Kids who like to play in creative mode often love making pixel art statues out of Minecraft blocks (pixel art is a form of digital art where the pictures are created using a small number of pixels in clever ways). Graph paper and pixel art are just made for each other, with each square on the paper representing one pixel. CaptainNintendoDude has a great video showing how to use graph paper to plan and design awesome creations that would be perfect for building in Minecraft.
Make a Minecraft comic
Kids love making up stories as they play Minecraft, or watching videos of other people playing narratives on adventure maps. These would make great fodder for budding comic book artists or graphic novelists!
Collect and paint rocks to look like ores
Mining for ores is a large part of the game, and the simple design of the blocks means it’d be super easy to make your own.
Fold some papercraft
Papercraft is like origami but a whole lot easier. You simply print the design and cut it out, then fold it and tape it together – and luckily most of Minecraft is made of cubes, which is the easiest shape to make. You can search for free Minecraft printables at Pixel PaperCraft.
Make a creeper shirt
Creepers are the easiest things to make into crafts, because they’re just a few black squares on a green background. This makes it super simple and fun for the kids to make their own creeper tees.
Carve a watermelon
Who says you have to wait until Halloween to carve something? Again, creepers are easy ones to make and it’s a great messy activity to do outside in summer.
Put on a puppet show
Take some of those PaperCraft printables, leave a finger hole at the bottom or attach them to a popstick and you’ve got yourself the makings of a puppet show.
I’d love to try these out these Creeper shoes with the kids! All you need are some cheap canvas shoes and fabric markers. Brilliant.
Make a pinata
It’s pretty easy to make Minecraft-themed pinatas because most of the items are square. You could try a ghast or mini blocks or a Creeper or an Enderman, or adapt any of these to other blocks like TNT or a pumpkin.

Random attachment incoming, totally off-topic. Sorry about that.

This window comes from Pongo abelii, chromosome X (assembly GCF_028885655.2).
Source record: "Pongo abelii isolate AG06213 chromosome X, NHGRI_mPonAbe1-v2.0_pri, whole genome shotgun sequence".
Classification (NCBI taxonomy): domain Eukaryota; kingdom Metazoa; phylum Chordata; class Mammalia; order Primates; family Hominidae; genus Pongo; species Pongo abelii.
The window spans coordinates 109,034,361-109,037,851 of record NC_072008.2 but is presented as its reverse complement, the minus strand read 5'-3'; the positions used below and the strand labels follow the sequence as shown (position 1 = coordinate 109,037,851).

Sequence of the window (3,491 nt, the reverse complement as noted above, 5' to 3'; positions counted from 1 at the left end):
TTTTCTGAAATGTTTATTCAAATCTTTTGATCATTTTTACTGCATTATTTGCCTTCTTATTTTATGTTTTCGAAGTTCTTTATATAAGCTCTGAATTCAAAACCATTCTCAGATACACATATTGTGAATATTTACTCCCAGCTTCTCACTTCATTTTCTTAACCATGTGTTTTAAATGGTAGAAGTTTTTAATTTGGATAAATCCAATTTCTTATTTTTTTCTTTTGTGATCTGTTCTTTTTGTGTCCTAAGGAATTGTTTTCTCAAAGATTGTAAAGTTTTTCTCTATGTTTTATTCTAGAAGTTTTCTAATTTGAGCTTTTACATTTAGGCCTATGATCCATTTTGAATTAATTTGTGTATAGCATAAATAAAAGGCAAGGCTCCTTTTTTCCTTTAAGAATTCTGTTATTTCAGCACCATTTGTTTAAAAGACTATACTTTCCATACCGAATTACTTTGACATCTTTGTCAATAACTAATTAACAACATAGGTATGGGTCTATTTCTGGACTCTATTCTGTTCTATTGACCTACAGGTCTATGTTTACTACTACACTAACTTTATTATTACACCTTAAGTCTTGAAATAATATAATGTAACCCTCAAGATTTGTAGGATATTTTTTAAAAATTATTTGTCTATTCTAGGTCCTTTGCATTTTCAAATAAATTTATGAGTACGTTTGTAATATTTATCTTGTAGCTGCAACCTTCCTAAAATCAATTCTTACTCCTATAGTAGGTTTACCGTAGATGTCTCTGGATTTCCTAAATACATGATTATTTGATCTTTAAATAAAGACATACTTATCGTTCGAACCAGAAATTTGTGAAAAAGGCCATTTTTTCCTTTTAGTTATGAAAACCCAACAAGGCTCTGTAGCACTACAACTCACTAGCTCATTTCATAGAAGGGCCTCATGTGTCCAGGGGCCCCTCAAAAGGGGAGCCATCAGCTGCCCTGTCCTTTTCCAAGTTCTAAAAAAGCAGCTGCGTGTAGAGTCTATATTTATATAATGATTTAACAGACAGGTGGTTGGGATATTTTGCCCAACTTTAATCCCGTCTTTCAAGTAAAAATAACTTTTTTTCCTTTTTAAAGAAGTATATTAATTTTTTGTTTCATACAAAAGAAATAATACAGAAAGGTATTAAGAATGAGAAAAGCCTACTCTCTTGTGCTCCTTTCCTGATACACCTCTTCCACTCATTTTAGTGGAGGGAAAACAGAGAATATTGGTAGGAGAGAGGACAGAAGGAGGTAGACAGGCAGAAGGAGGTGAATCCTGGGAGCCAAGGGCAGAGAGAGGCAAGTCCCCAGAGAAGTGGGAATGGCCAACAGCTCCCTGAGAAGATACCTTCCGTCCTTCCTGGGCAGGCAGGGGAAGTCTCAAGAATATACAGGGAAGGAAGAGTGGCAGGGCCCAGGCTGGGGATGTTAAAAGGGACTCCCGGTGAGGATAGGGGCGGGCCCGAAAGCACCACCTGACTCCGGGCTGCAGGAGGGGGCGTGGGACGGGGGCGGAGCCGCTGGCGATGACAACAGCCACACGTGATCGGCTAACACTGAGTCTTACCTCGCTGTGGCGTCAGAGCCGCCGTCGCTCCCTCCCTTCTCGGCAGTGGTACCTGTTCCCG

Make a paper pumpkin
Speaking of pumpkins, this paper weaving is super easy!
MINECRAFT-INSPIRED PLACES TO VISIT
Every time your kids play Minecraft they come across ores like iron, coal, gold and lapis lazuli, so they might be interested in seeing what they look like in real life.
There are nearly a dozen different types of flowers in Minecraft, not to mention a bunch of different trees and plants like cacti. So yes, you might be able to tempt the kids to come with you to the garden shop after all.
Farms and petting zoos
Setting up farms and breeding animals is an important part of the game – there are sheep, pigs, horses, dogs, chickens and cows (not to mention ocelots and wolves, but you don’t find many of them at petting zoos).
There are a bunch of Minecraft books made for kids, including handbooks and player guides… even novels!
Join a Minecraft group or camp
These are springing up all over the place now, so check if there’s one in your local area where kids can meet up with other Minecraft enthusiasts.
Have a planning day
There’s always something to do in Minecraft, and your kids will usually have ten or twenty things on the go at once. It’s hard to keep track of all that in working memory, so encourage them to use some offline time to plan what they want to build or explore by making lists or drawing a map.
So there you go, dozens of ideas for offline things that Minecraft fans might enjoy doing. It’s never going to be easy to entice them to take a break from something they enjoy so much, but if you work with their obsession instead of against it you might be surprised at the result!
By Bec Oakley – permission granted